The more you build, the cheaper they will be
The idea of increasing production will lower the price of each individual item produced is a fairly common in principle. Who knew that this principle could also applied to building nuclear power plants?
Mr. Komanoff re-analyzed the data, concentrating not only on the beginning and the end, but also the middle. He found that while costs rose over the period – he put it at 60 percent – they also fell for certain classes of reactors. Specifically, he said, every time the number of new construction projects doubled in a year, the prices fell by 5.7 percent.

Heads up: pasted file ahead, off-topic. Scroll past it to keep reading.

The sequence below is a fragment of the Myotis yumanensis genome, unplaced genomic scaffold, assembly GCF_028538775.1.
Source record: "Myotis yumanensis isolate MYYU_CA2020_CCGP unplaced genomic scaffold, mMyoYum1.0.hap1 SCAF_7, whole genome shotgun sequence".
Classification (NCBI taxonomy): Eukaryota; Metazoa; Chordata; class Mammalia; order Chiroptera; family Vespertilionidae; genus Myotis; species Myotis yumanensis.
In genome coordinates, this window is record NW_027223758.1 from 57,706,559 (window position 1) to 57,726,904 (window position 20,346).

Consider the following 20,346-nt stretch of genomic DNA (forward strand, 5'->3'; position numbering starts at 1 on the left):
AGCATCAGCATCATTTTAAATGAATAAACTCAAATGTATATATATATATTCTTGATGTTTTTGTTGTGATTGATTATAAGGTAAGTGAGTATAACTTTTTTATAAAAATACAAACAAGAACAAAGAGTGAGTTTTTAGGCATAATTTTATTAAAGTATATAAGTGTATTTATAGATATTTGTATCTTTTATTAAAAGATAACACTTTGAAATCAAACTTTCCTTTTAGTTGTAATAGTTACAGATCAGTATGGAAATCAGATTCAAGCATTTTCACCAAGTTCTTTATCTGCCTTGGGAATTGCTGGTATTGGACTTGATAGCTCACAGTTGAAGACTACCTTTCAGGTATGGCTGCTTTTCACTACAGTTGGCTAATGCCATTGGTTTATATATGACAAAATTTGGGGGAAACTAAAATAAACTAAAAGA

One lesson, he said, was that “building more plants in a short period of time creates a potential to reduce or at least control costs.’’
His findings echo what American utilities say, that building a “first-of-a-kind” plant is expensive and later units are cheaper. But for Mr. Komanoff to reach a similar conclusion is significant, because he was a sharp critic of the industry in the construction boom of the 1980s and is no fan of nuclear power now.
Good news for American nuclear energy companies who are looking to start building more plants. Now if the government can just figure out what to do with storing nuclear waste…